Deciduous tree
Life Cycle:
Maximum Size:
15 metres tall
Gardens, hedgerows, scrub, woodland.

White, 5 petals
Clusters of white flowers. The flowers have purple anthers. Individual flowers measure up to 3.4cm across. Pollinated by insects.
Pears. Smaller fruit than those of Cultivated Pear (Pyrus communis). The fruit measures up to 4cm in diameter. The seeds ripen in September.
Oval, pointed, finely toothed leaves. The leaves alternate along the branches. Unlike Cultivated Pear (Pyrus communis), the branches of Wild Pear have thorns.
Other Names:
European Wild Pear.
Frequency (UK):

Similar Species

Other Information


Pyrus pyraster, also known as the wild pear, is a deciduous tree in the family Rosaceae. It is native to Europe and Asia and typically grows in woodlands, hedgerows and other undisturbed areas. The tree can grow up to 15 meters tall and has a spreading, round shape. The leaves are glossy green, and the flowers are small and white, they usually bloom in early spring before leaves appear. The fruit is a pyriform, juicy and sweet, with a green, yellow or red skin. Wild pears are not commonly consumed as a fruit, but they are used to make perry, a fermented alcoholic beverage made from pear juice. Pyrus pyraster is a hardy tree and adaptable to different soils and climates, it is also a popular ornamental tree for its beautiful blossoms.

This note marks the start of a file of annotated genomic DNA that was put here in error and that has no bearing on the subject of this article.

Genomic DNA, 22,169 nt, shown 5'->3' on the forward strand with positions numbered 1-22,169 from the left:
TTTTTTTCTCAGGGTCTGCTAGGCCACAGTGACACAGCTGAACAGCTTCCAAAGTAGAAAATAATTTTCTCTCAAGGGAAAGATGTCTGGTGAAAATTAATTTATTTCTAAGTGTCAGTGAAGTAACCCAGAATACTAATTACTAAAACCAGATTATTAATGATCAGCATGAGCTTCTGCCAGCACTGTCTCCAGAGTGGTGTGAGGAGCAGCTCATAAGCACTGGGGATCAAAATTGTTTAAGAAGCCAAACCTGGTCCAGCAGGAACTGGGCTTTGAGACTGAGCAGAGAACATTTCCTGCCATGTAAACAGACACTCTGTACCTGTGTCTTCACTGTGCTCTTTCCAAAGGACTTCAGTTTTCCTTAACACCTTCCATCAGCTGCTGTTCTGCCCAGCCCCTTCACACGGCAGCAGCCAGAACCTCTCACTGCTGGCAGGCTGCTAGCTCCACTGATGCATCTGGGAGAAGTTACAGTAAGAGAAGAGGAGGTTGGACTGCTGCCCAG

Wild Pear, also known as Pyrus pyraster, is a deciduous tree that is native to Europe and Western Asia. It belongs to the Rosaceae family and is closely related to the cultivated pear tree (Pyrus communis). Wild Pear is a hardy tree that can grow up to 15 meters tall and has a dense, rounded crown.

The leaves of the Wild Pear tree are simple, oval-shaped, and have a shiny, dark green color. They grow alternately on the branches and can reach a length of up to 10 centimeters. In the spring, the tree produces clusters of small, white flowers that are highly fragrant and attract bees and other pollinators. These flowers develop into small, round fruits that are green when unripe and turn yellow or brownish-red when ripe.

Wild Pear trees are found in a variety of habitats, including forests, woodlands, and hedgerows. They are hardy trees that can tolerate a wide range of soil types, including clay, loam, and sand. They prefer well-drained soils and can grow in both full sun and partial shade. Wild Pears are also resistant to drought and can withstand periods of low rainfall.

The fruits of the Wild Pear tree are edible but are not commonly consumed due to their astringent and gritty texture. However, they are used in the production of pear cider and are often used to make preserves and jams. The wood of the Wild Pear tree is also highly valued for its hardness and durability, and is used in the production of furniture, tool handles, and musical instruments.